Good sales skills are among the most important qualities biomedical department managers can develop when they want to introduce new programs or expand services to other areas of the hospital. Those of us who trained in technology are under the impression that hard work and doing our job to the best of our ability are all that we need to gain recognition and growth for our departments. The reality however is that the most efficient and effective departments are not always the most successful at achieving their objectives. The key to most success depends on your ability to sell yourself, your department, and your ideas effectively.
Many of us have the impression that the ability to sell requires that you be outgoing, talkative, assertive and gregarious. These are all of the characteristics of an extrovert and are not the typical traits of technologists who tend more towards introversion. Fortunately, being an extrovert is not a requirement for selling your ideas and anyone who is willing to make the extra effort can learn to sell their ideas effectively.
One of the key points in selling your ideas is not to focus on your performance and skills. Instead, you should focus on how you can solve your customer’s problem. For example; if you are trying to expand your services into the Imaging Department don’t spend lots of your time talking about the money you will save, focus your argument on how you can reduce equipment downtime by being able to respond to service requests within minutes as opposed to the two or three hour response normally expected from vendors. Explain the benefits of reduced downtime in terms of fewer disruptions to patient schedules and less revenue loss while equipment is out of service. Explain how fewer disruptions mean fewer complaints from physicians and patients. Also, if you are attempting to expand your services into another department, be willing to take small steps and prove your capability by offering to take “first call” on one or two devices. Once you have proven yourself, it will be easier for you to gradually expand as you take on more responsibility.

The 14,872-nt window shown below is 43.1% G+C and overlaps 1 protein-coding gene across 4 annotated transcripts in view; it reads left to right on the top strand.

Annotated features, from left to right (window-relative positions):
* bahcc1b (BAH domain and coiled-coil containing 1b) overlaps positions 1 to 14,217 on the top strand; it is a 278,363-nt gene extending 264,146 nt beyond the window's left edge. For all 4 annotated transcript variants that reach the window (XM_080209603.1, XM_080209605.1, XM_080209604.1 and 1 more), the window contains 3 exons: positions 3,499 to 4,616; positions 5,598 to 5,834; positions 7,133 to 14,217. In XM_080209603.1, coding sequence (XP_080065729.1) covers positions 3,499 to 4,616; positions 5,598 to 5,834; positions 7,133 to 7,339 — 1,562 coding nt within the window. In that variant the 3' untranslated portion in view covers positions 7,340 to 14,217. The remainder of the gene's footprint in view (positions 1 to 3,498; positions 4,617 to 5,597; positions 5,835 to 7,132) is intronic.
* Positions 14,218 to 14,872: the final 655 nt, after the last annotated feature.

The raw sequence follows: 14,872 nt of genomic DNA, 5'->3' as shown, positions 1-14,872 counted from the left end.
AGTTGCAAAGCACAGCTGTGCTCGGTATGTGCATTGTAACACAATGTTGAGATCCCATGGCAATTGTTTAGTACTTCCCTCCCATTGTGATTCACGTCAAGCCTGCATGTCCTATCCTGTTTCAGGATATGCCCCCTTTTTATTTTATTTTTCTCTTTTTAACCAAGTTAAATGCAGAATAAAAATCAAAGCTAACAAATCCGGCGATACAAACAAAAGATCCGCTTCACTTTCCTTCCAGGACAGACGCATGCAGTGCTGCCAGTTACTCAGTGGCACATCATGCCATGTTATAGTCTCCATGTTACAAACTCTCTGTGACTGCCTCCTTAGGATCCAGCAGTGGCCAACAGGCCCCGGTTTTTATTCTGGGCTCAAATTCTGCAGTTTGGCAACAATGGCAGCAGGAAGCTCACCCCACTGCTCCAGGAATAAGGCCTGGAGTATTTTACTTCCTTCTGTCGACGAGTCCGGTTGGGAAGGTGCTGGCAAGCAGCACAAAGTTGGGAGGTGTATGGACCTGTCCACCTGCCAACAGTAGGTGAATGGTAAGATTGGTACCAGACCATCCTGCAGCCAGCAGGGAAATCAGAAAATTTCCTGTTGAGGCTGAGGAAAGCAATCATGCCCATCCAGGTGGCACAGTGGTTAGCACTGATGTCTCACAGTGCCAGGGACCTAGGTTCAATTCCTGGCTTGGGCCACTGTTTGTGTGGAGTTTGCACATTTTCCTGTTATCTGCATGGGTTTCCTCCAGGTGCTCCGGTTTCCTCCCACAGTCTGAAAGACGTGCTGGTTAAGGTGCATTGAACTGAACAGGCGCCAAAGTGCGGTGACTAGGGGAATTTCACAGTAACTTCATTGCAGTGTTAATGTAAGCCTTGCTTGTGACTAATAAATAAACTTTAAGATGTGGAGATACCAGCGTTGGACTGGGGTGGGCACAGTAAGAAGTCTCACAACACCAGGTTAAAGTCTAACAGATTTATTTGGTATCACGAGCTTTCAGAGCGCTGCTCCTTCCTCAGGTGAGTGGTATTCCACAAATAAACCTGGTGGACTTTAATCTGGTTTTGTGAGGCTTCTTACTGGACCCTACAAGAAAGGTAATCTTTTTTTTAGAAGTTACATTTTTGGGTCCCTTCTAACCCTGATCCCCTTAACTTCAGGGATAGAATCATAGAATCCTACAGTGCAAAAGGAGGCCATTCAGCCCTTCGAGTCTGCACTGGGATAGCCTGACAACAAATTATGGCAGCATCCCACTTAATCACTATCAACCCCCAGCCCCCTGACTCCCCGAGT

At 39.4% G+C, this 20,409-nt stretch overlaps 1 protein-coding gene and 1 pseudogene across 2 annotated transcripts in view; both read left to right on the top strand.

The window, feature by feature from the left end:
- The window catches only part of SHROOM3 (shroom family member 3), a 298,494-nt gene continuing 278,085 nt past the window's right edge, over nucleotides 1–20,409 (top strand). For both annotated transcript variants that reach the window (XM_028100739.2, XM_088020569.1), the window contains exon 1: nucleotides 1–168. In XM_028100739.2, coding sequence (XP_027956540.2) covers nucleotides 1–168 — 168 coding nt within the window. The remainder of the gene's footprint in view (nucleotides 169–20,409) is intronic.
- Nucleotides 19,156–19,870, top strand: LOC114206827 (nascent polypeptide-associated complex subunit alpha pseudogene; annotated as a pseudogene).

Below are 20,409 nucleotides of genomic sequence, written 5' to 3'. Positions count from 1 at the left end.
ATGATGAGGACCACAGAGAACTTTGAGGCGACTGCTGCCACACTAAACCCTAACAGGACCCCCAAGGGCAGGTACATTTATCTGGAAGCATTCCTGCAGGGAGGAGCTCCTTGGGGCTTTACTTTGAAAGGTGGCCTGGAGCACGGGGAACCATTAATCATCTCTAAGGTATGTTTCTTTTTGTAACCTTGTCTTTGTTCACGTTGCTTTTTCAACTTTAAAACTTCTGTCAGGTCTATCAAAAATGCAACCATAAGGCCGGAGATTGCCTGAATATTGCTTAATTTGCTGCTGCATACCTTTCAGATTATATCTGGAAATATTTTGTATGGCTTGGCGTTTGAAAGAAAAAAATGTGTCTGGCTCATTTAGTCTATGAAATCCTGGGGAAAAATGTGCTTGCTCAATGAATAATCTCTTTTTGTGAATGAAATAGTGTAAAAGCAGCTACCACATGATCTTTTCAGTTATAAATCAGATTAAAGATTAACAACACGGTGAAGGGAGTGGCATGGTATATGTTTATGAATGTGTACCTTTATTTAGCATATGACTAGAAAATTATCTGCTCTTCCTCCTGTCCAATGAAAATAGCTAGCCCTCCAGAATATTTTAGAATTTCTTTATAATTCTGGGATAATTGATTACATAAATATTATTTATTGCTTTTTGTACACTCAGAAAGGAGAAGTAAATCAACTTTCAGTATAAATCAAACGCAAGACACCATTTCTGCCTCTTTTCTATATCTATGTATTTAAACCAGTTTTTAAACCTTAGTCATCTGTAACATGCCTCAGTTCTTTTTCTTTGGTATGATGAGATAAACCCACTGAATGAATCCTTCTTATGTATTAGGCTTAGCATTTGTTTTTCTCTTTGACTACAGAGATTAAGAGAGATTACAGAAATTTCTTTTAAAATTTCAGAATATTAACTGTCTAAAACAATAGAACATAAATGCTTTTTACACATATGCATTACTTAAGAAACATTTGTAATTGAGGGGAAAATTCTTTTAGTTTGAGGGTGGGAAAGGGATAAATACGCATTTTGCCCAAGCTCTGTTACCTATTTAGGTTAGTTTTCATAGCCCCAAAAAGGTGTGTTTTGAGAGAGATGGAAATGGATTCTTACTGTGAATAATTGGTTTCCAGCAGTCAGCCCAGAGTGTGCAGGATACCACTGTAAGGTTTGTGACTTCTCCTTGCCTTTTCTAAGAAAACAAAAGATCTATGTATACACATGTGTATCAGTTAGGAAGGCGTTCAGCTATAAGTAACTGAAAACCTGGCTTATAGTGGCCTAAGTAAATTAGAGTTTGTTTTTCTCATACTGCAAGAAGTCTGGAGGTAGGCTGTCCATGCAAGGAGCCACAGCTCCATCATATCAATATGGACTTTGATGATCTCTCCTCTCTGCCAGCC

Always remember that most department heads tend to avoid risk by resisting change especially if the changes you are suggesting might not be successful. To overcome some of this resistance, support your argument with articles or surveys from other hospitals who have successfully implemented the types of programs that you are proposing. Be prepared to list the names of other department heads within your hospital who are pleased with your services. By providing solid information on the quality of your services, you will tend to minimize any risk associated with your proposal and make it easier for the reluctant department head to risk changing.
Before you make any proposal, take the time to prepare your presentation. Prepare print materials or power points so that they can be easily grasped by your audience. Find a friend or colleague who is willing to listen to your presentation and offer an honest critique. Develop a list of objections that your audience may have and be prepared to answer them positively. By adopting the habits of successful salespeople which involve focusing on your customers’ problems, taking small steps, developing and rehearsing a coherent presentation you should begin to find much more acceptance in your attempts to expand your services.
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